the artifact arrives in Japan,
the entire crew is incapacitated with a horrible sickness.
How many warnings do these guys need??
So they move the statue to the event site, but it turns out
that old rock was actually the key that had sealed the giant monster
for centuries. With it removed, the
creature makes a bee-line for Osaka
and trashes anything that gets in its way.
When Gamera tries to stop him, he gets stung with Jiger's tail,
to the sea, and seemingly dies. It's up
to a pair of plucky kids using a toy submarine to convince the stupid
that Gamera is still alive. They use
their sub to travel through Gamera's mouth deep into his body and
caused him to collapse. But even revived
can the giant turtle defeat Jiger's heat ray and the spears he shoots
Both of these films are filled with bizarre fun. There
are hot alien babes in spandex who eat
living brains, kids advising generals, a giant knife for a monster, and
walking around inside a giant turtle. The
sets are bright and colorful, especially in Gamera
Vs. Guiron, and this just adds to the psychedelic feel of these
There are a lot of holes and silly plot devices in these
films, and if you think about them too much they quickly become silly. But that's the point. They're
not meant to be taken seriously, just
give viewers a wild crazy ride and both of these succeed wonderfully on
Both films are presented on one single-sided DVD. The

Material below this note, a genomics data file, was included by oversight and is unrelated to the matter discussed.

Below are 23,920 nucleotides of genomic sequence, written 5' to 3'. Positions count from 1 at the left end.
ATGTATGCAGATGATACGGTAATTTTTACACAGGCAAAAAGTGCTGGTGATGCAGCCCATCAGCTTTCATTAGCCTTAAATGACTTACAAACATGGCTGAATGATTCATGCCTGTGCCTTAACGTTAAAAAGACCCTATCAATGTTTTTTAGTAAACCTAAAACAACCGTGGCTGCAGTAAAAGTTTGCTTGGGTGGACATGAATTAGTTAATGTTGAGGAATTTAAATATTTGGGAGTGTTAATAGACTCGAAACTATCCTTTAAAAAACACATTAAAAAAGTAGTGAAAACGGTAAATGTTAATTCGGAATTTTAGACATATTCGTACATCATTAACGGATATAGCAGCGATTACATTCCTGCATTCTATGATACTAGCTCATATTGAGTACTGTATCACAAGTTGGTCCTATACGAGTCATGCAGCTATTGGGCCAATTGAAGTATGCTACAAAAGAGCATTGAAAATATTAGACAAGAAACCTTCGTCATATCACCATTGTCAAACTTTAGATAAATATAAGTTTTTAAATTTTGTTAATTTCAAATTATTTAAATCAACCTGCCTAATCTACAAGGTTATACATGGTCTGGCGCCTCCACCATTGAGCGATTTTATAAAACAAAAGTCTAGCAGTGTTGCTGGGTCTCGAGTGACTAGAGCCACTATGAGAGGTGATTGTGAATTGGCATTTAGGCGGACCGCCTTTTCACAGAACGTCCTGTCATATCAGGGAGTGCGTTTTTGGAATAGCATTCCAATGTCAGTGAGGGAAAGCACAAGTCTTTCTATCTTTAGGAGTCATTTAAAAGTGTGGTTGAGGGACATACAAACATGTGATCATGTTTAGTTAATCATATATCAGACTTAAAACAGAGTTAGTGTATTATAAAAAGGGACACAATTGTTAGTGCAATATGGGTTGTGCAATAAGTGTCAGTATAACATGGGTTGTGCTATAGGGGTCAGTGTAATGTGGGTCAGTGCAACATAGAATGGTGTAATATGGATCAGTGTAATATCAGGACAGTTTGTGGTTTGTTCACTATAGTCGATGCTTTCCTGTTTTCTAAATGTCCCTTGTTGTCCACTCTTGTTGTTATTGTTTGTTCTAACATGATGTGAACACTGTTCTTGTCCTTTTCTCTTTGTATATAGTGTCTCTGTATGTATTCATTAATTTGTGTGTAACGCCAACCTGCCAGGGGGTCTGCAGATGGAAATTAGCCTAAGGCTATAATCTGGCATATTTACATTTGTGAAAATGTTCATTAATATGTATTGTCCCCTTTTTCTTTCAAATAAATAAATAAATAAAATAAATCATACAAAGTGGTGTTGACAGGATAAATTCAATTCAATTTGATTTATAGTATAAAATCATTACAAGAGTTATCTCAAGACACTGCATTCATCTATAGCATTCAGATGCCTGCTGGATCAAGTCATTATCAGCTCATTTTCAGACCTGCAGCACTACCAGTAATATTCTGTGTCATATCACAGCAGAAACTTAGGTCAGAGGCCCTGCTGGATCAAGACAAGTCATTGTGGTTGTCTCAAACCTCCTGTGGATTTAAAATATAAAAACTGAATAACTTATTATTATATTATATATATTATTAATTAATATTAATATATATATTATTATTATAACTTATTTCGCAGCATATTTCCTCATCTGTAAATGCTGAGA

disc comes in a clear keepcase with a
nice double sided cover. On the inside
is a hilarious cut-away view of Gamera showing his organs including the
Sac and Oil Sac.
One of the great
things about this disc is that it gives viewers both the (hilariously)
English versions that many of us grew up watching as well as the
Japanese track. Gamera Vs. Guiron has
both the Sandy Frank and the AIP dubs while Gamera Vs. Jiger version
AIP dub. The original language track is
clean and clear while the dub tracks are a bit old and sound muddled. There's some background hiss present in the
dubs, but it wasn't irritating. Overall
it's great to have all of these tracks to choose from.
The thing that impressed me the most about this disc was how
good the image looks. It's like seeing
these films for the first time. After
watching these multiple times on TV or on cheap DVDs from companies
specializing in public domain films, this widescreen anamorphic image
revelation. The colors are very bright
and vivid and the detail is excellent.
The increased clarity really makes these films come alive. With two movies on one disc, I was expecting
a lot of digital defects, but there really weren't many.
The films are pretty short, the total running
time for both movies is only 165 minutes, and aliasing, blocking, and
common compression artifacts are minimal.
There are only a couple of photo galleries included as
A pair of wacky, fun films.
I've enjoyed Gamera since I was a kid, and while many critics
earlier more down to earth adventures of the giant flying turtle, I've
loved the more outrageous bizarre films, like these two.
A pair of fun films with a great presentation
and multiple audio tracks makes this disc Highly